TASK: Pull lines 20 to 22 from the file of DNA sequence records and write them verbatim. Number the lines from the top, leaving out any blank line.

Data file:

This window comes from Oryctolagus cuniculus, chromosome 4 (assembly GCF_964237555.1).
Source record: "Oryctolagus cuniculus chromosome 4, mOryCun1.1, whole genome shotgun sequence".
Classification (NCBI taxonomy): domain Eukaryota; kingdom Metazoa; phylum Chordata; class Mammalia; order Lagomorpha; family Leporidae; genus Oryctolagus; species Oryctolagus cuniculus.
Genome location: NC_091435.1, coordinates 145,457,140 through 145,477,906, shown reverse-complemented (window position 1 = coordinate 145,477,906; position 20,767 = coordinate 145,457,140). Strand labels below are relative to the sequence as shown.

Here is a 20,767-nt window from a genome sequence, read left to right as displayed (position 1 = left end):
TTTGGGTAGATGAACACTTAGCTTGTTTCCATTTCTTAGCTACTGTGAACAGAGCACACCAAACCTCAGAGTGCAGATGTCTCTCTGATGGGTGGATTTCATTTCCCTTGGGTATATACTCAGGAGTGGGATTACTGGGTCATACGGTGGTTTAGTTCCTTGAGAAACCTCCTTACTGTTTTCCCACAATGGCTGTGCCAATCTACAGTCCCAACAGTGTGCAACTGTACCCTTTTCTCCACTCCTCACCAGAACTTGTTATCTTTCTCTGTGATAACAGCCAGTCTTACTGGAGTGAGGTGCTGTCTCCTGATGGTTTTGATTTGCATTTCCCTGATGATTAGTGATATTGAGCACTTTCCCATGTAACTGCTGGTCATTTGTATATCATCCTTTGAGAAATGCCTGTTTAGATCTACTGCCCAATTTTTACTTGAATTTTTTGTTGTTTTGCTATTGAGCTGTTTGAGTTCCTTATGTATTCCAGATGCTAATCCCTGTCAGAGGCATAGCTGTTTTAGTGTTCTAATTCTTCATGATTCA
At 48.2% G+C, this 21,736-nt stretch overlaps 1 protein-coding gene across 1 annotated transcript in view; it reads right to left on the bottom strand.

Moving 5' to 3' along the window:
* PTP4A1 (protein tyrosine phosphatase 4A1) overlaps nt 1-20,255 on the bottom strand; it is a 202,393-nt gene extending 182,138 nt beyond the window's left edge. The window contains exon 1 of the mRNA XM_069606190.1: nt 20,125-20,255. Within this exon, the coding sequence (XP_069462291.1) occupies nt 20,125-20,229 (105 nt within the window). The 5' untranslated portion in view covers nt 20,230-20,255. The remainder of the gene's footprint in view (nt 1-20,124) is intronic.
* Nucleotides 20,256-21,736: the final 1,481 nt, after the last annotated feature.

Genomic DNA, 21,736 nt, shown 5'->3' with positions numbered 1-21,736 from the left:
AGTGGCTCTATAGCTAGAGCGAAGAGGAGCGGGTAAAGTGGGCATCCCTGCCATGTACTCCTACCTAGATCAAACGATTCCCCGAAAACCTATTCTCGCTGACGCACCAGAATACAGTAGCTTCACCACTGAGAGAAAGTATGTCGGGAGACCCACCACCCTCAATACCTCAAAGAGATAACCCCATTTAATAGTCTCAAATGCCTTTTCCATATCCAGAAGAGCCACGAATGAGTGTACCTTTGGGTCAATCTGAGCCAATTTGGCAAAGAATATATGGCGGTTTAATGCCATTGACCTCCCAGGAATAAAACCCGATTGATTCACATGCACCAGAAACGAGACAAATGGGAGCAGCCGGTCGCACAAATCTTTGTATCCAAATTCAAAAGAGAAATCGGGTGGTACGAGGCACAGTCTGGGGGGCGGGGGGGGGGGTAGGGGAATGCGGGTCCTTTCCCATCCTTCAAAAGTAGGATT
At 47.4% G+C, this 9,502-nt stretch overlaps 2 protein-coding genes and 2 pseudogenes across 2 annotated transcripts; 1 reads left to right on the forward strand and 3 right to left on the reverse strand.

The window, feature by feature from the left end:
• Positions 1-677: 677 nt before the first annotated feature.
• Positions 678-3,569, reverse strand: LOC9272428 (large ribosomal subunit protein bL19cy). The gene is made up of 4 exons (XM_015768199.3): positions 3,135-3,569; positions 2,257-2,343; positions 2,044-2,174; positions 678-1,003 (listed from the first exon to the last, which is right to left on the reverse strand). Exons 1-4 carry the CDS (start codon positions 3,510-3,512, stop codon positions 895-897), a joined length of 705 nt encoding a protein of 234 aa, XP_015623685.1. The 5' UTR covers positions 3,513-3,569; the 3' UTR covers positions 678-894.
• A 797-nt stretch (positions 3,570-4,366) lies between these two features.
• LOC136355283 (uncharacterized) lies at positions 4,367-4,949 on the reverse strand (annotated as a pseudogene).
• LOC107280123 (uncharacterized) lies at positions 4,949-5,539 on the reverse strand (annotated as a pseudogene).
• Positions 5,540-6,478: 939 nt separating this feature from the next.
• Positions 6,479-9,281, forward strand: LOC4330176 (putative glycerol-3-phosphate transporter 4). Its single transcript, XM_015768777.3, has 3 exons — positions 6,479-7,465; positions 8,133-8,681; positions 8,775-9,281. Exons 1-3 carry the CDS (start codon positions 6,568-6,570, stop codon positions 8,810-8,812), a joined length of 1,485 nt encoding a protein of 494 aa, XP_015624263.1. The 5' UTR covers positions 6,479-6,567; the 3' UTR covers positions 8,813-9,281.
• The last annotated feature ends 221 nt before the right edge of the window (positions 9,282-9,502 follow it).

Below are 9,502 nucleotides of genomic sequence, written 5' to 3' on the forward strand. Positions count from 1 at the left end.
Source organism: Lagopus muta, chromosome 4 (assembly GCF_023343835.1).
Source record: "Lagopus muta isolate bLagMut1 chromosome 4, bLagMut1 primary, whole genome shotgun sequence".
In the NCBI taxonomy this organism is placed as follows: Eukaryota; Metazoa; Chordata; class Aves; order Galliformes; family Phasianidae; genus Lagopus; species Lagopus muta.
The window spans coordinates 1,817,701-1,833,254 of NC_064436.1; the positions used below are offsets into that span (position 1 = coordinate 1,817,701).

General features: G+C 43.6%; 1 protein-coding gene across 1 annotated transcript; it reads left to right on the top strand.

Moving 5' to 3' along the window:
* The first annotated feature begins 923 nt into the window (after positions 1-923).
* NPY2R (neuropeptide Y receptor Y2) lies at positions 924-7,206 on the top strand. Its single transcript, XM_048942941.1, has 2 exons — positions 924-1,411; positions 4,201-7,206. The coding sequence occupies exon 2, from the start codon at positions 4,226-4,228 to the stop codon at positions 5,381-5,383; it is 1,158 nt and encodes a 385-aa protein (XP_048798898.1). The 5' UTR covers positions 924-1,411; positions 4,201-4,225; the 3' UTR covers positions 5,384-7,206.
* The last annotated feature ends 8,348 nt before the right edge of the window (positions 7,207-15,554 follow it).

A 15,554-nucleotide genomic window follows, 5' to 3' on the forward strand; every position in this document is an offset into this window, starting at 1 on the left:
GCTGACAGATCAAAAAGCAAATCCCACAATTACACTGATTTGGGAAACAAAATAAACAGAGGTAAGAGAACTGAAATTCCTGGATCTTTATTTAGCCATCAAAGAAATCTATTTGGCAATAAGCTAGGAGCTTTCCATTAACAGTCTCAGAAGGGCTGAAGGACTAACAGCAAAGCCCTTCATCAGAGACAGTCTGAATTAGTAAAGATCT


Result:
• Positions 5,540-6,478: 939 nt separating this feature from the next.
• Positions 6,479-9,281, forward strand: LOC4330176 (putative glycerol-3-phosphate transporter 4). Its single transcript, XM_015768777.3, has 3 exons — positions 6,479-7,465; positions 8,133-8,681; positions 8,775-9,281. Exons 1-3 carry the CDS (start codon positions 6,568-6,570, stop codon positions 8,810-8,812), a joined length of 1,485 nt encoding a protein of 494 aa, XP_015624263.1. The 5' UTR covers positions 6,479-6,567; the 3' UTR covers positions 8,813-9,281.
• The last annotated feature ends 221 nt before the right edge of the window (positions 9,282-9,502 follow it).